In the recent debate over the Republican drive to cut funding for National Public Radio, Congressman Lloyd Doggett (D-Texas) delivered a blistering, punning attack on those who consider NPR to be “a four-letter word.”

“My constituents turn to KUT because they want fact-based, not faux-based, not Fox-based coverage,” he thundered from the floor of the House, referring to his local NPR affiliate. “Like their continued assault on PBS, these Republicans just can’t tell the difference between big government and Big Bird.”

While Washington’s partisan vitriol has certainly intensified in recent years, punning itself traces a long and bi-partisan tradition in American politics. In 1787, for example, Thomas Jefferson wrote a letter to Abigail Adams complaining about the number of puns flying about at the Constitutional convention, as the delegates in Philadelphia debated how best to unite a divided nation.

“The most remarkeable [sic] effect of this convention as yet is the number of puns and bon mots it has generated,” Jefferson wrote. “I think were they all collected it would make a more voluminous work than the Encyclopedie. This occasion, more than any thing I have seen, convinces me that this nation is incapable of any serious effort but under the word of command. The people at large view every object only as it may furnish puns and bon mots; and I pronounce that a good punster would disarm the whole nation were they ever so seriously disposed to revolt.”

And so a noisy democracy – and punditocracy – were born. Pundits, of course, long predate the United States. Sanskrit in origin, the word pundit denoted the wise man needed to unpack the ambiguities of sacred text. Perhaps fittingly, opinion is divided over the pundit’s connection to the word pun. While the Oxford English Dictionary gives up on tracing the pun’s etymological roots beyond the 1670s, strong circumstantial evidence suggests that both pun and pundit may have been imported by sailors with the British East India Company, who also brought back words such as wit, jungle, guru, pariah and shampoo.

While many critics and curmudgeons are now quick to dismiss the pun as juvenile or low humor, this attitude is relatively new. For much of recorded history, punning – at its most basic, the decoupling of sound and meaning and their recombination – was a respected rhetorical tool. This was certainly true for much of American history, too.

Early colonists noted punning among Native Americans they encountered, and ministers punned from the pulpit. Benjamin Franklin was a prominent practitioner, as were Davy Crockett, Henry David Thoreau, Abraham Lincoln and Alexander Graham Bell. For a time, puns even held center stage on Capitol Hill, though not necessarily in good humor.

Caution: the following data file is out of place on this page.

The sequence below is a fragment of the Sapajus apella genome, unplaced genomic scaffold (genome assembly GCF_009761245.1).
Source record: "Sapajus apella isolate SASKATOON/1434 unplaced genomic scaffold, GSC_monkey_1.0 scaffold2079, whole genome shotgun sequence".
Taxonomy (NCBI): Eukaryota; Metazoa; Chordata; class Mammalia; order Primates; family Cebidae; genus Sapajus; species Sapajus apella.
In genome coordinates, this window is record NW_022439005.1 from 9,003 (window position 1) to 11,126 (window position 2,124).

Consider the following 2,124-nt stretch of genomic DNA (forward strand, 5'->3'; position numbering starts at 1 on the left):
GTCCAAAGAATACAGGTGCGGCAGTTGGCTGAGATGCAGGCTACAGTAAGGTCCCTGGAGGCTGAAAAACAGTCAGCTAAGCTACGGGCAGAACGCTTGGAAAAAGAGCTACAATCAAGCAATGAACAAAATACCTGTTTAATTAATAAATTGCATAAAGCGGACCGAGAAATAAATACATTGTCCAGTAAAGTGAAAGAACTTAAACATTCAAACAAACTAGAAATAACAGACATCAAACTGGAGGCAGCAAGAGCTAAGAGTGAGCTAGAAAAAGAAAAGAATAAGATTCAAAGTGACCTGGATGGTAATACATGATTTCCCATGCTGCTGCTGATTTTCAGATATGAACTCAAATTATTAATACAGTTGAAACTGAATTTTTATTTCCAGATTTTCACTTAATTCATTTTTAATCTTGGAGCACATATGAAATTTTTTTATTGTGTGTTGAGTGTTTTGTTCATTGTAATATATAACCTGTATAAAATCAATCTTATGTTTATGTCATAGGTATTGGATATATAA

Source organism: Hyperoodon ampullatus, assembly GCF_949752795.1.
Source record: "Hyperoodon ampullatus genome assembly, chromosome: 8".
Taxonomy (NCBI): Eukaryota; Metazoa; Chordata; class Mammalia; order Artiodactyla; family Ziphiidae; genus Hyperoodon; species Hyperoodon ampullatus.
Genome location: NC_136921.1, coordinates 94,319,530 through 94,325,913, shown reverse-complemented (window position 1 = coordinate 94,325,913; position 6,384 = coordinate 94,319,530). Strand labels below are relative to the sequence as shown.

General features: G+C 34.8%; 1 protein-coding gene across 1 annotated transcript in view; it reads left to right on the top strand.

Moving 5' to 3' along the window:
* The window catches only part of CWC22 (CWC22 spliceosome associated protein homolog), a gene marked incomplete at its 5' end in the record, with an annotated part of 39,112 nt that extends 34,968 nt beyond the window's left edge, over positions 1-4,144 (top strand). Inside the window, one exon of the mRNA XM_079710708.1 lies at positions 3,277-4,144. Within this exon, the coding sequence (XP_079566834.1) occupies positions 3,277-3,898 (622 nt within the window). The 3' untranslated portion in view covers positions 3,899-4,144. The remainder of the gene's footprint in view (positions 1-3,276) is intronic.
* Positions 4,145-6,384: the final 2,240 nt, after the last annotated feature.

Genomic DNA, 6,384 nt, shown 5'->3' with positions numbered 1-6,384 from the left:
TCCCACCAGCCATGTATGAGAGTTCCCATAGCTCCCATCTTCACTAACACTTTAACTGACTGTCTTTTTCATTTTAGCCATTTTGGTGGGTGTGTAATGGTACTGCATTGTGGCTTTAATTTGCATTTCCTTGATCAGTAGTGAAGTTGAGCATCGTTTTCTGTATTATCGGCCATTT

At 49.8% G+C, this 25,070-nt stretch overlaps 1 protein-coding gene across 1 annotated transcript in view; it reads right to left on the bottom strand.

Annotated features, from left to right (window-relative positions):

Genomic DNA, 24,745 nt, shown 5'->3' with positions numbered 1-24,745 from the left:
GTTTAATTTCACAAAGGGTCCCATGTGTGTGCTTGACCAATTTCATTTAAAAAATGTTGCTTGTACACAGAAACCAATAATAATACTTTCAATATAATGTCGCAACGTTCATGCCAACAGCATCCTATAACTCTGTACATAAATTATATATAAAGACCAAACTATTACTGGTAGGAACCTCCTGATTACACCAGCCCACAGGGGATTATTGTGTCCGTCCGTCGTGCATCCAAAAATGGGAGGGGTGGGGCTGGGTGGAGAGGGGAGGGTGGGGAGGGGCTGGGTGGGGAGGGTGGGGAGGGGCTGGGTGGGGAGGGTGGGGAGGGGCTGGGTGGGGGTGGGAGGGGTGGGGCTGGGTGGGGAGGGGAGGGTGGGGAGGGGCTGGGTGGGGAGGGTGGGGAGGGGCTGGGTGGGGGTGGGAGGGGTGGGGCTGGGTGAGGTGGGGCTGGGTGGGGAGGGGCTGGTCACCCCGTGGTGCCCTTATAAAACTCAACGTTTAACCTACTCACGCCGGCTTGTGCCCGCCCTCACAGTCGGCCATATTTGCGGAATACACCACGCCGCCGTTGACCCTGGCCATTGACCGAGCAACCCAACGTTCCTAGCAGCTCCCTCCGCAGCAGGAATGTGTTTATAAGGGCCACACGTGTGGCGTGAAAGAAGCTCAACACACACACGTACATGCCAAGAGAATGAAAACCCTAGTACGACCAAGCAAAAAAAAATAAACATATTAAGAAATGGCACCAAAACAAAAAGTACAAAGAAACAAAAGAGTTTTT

In the fierce 1850 debate over slavery and its extension westward, puns became weapons of ridicule. Senator Lewis Cass of Michigan, who just two years earlier had been defeated in a run for the White House, favored letting voters in a given territory decide whether slavery should be allowed or banned. The abolitionist Congressman Horace Mann argued against allowing slavery anywhere. And when Cass mocked him in a speech, punning off his name, Mann launched a sharp counterattack.

“In his last speech, General Cass deems it not unworthy his Senatorial dignity to pun upon my name,” Mann said. “Did it not occur to the General that his own name offers the most grievous temptation for punning?”

Calling the Democratic Senator a “thistle-eating donkey,” Mann proceeded to run off several insulting, punning rhymes, among them the following: “This Ass is very big. Then call him CAss; C’s Roman for 100—a hundred times an Ass.”

Having vented, Mann proposed a truce, suggesting that if Cass “is now disposed to say ‘quits,’ on the score of punning, I am; and will draw no more upon the asinine or Cassinine associations which his name suggests.”

Not that this put an end to such puntification. For years after the GOP’s 1994 takeover of the House, a favorite Democratic applause line became “It’s no wonder they’re named Doolittle, Delay and Lazio!” Whoopi Goldberg caught flak for making punning allusions to “bush” in the lower case. More recently, on the other side of the aisle, Republicans – and headline writers – couldn’t resist punning about the legal “wrangle” of Charlie Rangel.

The noted anthropologist Gary Gossen theorizes that punning is more prevalent in cultures with more taboos and power disparities, because it allows people to address sensitive topics through subtexts. “They don’t do it just because it’s funny; they do it to comment on highly asymmetrical relations,” he said.

Not that punning in politics can’t be self-directed or playful. Coolidge ran for President with a punning slogan that became a popular song, “Keep Cool and Keep Coolidge.” During the 1932 campaign, FDR supporters made badges in the shape of his famous dog that urged voters to “Fala me to the polls.” Later, Eisenhower partisans proudly proclaimed “I like Ike.” And in 2008, conservative opponents of front-runner Barack Obama punned off of Shepard Fairey’s iconic “Hope” poster with a playful parody that proclaimed “Nope.”

It’s a similar spirit of wordplay that informs the Washington Post’s ever-popular neologism contest, in which readers offer new definitions of existing words. One favorite from some years back was the punning redefinition of “flabbergasted” as “appalled over how much weight you’ve gained.” Back then, people laughed. But no longer. Combating obesity, apparently, is just another way of promoting “big government.” Or is that Big Bird? Either way, it will cause a flap.

John Pollack

John Pollack is a former Presidential Speechwriter for Bill Clinton. This OpEd is adapted from his most recent book, Shortcut: How Analogies Reveal Connections, Spark Innovation, and Sell Our Greatest Ideas.